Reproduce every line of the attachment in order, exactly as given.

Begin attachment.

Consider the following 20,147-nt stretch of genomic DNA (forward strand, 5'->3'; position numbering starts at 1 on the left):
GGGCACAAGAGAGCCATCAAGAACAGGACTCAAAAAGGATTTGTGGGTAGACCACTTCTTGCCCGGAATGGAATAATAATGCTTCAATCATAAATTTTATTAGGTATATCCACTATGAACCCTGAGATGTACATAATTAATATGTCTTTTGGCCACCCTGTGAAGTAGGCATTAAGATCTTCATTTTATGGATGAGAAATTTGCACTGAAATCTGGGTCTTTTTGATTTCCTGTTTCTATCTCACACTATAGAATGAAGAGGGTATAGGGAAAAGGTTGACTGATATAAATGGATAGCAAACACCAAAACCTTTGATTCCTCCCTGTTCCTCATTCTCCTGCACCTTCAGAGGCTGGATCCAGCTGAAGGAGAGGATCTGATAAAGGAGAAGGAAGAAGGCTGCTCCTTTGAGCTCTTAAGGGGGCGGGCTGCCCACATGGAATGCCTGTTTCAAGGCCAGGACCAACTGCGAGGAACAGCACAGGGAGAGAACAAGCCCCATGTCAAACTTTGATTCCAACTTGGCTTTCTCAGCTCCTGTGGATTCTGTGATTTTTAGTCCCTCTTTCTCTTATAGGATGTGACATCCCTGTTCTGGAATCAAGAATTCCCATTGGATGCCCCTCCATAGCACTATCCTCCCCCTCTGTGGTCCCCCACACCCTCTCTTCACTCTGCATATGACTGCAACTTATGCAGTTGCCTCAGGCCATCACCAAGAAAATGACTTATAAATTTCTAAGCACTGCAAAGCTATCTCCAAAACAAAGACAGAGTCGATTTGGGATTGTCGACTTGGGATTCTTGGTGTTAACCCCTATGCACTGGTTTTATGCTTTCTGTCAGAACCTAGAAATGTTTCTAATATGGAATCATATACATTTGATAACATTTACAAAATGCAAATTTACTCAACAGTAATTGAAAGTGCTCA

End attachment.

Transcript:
Consider the following 20,147-nt stretch of genomic DNA (forward strand, 5'->3'; position numbering starts at 1 on the left):
GGGCACAAGAGAGCCATCAAGAACAGGACTCAAAAAGGATTTGTGGGTAGACCACTTCTTGCCCGGAATGGAATAATAATGCTTCAATCATAAATTTTATTAGGTATATCCACTATGAACCCTGAGATGTACATAATTAATATGTCTTTTGGCCACCCTGTGAAGTAGGCATTAAGATCTTCATTTTATGGATGAGAAATTTGCACTGAAATCTGGGTCTTTTTGATTTCCTGTTTCTATCTCACACTATAGAATGAAGAGGGTATAGGGAAAAGGTTGACTGATATAAATGGATAGCAAACACCAAAACCTTTGATTCCTCCCTGTTCCTCATTCTCCTGCACCTTCAGAGGCTGGATCCAGCTGAAGGAGAGGATCTGATAAAGGAGAAGGAAGAAGGCTGCTCCTTTGAGCTCTTAAGGGGGCGGGCTGCCCACATGGAATGCCTGTTTCAAGGCCAGGACCAACTGCGAGGAACAGCACAGGGAGAGAACAAGCCCCATGTCAAACTTTGATTCCAACTTGGCTTTCTCAGCTCCTGTGGATTCTGTGATTTTTAGTCCCTCTTTCTCTTATAGGATGTGACATCCCTGTTCTGGAATCAAGAATTCCCATTGGATGCCCCTCCATAGCACTATCCTCCCCCTCTGTGGTCCCCCACACCCTCTCTTCACTCTGCATATGACTGCAACTTATGCAGTTGCCTCAGGCCATCACCAAGAAAATGACTTATAAATTTCTAAGCACTGCAAAGCTATCTCCAAAACAAAGACAGAGTCGATTTGGGATTGTCGACTTGGGATTCTTGGTGTTAACCCCTATGCACTGGTTTTATGCTTTCTGTCAGAACCTAGAAATGTTTCTAATATGGAATCATATACATTTGATAACATTTACAAAATGCAAATTTACTCAACAGTAATTGAAAGTGCTCA